5. Sell yourself. I ordered a stack of business cards from Vista Print with my updated contact info, and will have a ton of my publication’s stickers on me. Networking at SXSW is key, and I’m ready for that!
6. Dress well. I’m still stumped on this part. Shall I bring a rolly suitcase, or a backpacking pack? Shall I bother with cute sundresses, or just stick to T-shirts? Probably the latter in both cases, but who knows. I leave packing to the last minute, as always. It’s not like I’m going to a third world country. Still, essentials will be sunscreen and sunglasses; important to remember Texas weather is not Seattle weather. And as for shoes, sticking with my trusty pair of Keds—not too casual, but still comfortable.
7. Some other things TBA:
- A stool. Apparently photo pit access is very limited at SXSW, and given my lack of height, I worry about not getting a good view. A SXSW veteran seriously recommended bringing a portable stool. Still debating on that one.
- A rental car. Actually, I’m not considering this, but a SXSW vet I know is. I suppose it makes sense—if you’re staying far away from the action, and have a schedule that’s all over the place, a car might be a good option. Supposedly parking and rental rates aren’t bad either. If you are staying close to downtown, however, do think about taking the R&R shuttle; it’s supposedly worth the cost.
- A case of 5 Hour Energy. I know free food and booze (and presumably energy drinks) will be free flowing, but I’m partial to my 5 Hour Energy. I’ll probably buy a bunch and stow them in my camera bag for when I need a quick pick-me-up. I’m definitely bringing some Airborne, Pepto Bismol, and Tylenol; the last thing I want to do is get sick in Austin.
What Actually Happened
A week later, I’m still trying to recover from the whirlwind that is SXSW. It was my first trip to Austin and my first time participating in such a massive festival. The experience is what many compare to Mardi Gras in New Orleans–the streets are open to pedestrians only and it seems like the entire city participates in the festivities. All in all, I photographed over 60 bands in the five days I was there for SXSW. Each piece of my photography gear suite was absolutely essential, especially the extra batteries, memory cards, and portable cell phone charger. A cell phone is your best friend at SXSW–following the essential Twitter accounts will tell you when random last minute events pop up, and your friends will be texting and Facebooking you like crazy. All of my TBA items ended up being unnecessary, although a stool wouldn’t have hurt in some cases, and I did take massive amounts of Tylenol and Airborne. I’d definitely add a bicycle to the list to make transportation easier. A bike would have been much cheaper than going by bicycle taxi and less taxing on your body.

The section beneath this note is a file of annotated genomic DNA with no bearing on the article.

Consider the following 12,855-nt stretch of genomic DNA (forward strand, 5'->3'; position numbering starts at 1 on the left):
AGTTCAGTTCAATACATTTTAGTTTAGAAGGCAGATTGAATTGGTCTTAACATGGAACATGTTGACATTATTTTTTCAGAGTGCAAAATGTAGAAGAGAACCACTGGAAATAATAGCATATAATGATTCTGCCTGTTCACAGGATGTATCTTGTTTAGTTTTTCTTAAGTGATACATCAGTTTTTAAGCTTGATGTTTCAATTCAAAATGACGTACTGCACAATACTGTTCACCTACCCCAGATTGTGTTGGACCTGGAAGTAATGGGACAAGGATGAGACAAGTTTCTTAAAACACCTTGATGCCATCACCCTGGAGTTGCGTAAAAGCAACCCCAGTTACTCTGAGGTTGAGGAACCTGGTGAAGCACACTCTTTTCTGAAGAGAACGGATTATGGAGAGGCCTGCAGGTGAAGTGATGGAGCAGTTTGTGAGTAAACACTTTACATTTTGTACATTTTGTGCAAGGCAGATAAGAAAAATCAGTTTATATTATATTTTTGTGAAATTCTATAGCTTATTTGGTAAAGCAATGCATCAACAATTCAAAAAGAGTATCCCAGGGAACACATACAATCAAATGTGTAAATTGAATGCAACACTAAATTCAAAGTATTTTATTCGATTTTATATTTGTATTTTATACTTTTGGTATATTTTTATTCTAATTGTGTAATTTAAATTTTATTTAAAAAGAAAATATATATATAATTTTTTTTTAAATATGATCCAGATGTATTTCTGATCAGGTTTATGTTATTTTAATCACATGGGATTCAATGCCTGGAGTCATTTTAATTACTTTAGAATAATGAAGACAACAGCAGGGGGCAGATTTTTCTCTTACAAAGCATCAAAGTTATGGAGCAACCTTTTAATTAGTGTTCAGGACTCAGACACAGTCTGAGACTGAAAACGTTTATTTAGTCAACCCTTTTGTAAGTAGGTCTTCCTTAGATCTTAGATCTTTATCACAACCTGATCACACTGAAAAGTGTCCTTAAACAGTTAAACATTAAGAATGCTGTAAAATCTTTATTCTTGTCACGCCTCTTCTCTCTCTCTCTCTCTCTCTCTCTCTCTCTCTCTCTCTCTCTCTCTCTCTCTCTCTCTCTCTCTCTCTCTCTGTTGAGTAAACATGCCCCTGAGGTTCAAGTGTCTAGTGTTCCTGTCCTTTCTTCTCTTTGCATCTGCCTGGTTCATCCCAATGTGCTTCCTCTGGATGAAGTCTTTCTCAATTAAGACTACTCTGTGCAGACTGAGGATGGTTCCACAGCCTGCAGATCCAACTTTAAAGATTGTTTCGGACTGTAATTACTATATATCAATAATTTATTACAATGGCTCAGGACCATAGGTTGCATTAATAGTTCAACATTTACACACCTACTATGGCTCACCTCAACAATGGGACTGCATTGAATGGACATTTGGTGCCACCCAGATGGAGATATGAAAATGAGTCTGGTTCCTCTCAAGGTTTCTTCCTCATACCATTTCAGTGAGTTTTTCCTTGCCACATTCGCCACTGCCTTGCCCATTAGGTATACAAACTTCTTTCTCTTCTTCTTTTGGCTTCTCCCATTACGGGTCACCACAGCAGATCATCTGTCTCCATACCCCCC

The main piece of advice I have for anyone attempting SXSW is to pace yourself. Pick out maybe five bands a day you absolutely want to see and leave tons of room to improvise. My schedule I made before leaving turned out to be a great guide to structuring my day, but I didn’t stick to it at all. Also, remember to eat and hydrate. I found it surprisingly hard to come by free food at SXSW, despite what all the parties promised. It turns out free booze flows everywhere, but food not so much. Nonetheless, pause every once in a while and grab a great pulled pork sandwich from one of the many food trucks parked around in the grounds. Even if it costs a few bucks, you won’t regret it later in the day.
Bottom line: prepare in advance but expect to improvise, rest when you can, remember to eat, and just have fun!
Want to see all the concert photos and official coverage I got from SXSW 2011? Check this out.
“….Americans have an inability to relax into sheer pleasure.Ours is an entertainment seeking-nation, but not necessarily a pleasure-seeking one….This is the cause of that great sad American stereotype- the overstressed executive who goes on vacation, but who cannot relax…But is it such a bad thing to live like this for just a little while? Just for a few months of one’s life, is it so awful to…nap in a garden, in a patch of sunlight, in the middle of the day, right next to your favorite fountain? And then to do it again the next day?”
The above quote is from Elizabeth Gilbert in her book Eat, Pray, Love, which got me through the second half of my travels. In her deeply emotional and personal writing, Gilbert made a lot of statements that I identified with and a few of which I shared above. I do very fervently believe that “Americans have an inability to relax into sheer pleasure.” Despite my embarking on a month of travel “for pleasure,” I admit that at times it was hard to completely forget my responsibilities and wonder exactly what I was going to do when I got home. I can’t think of anything worse than lying on one of the world’s most beuatiful beaches in Costa Rica when “the worries” start to set in, and suddenly I can’t appreciate my current pleasures because my mind feels so dependent on having every future detailed in my life figured out.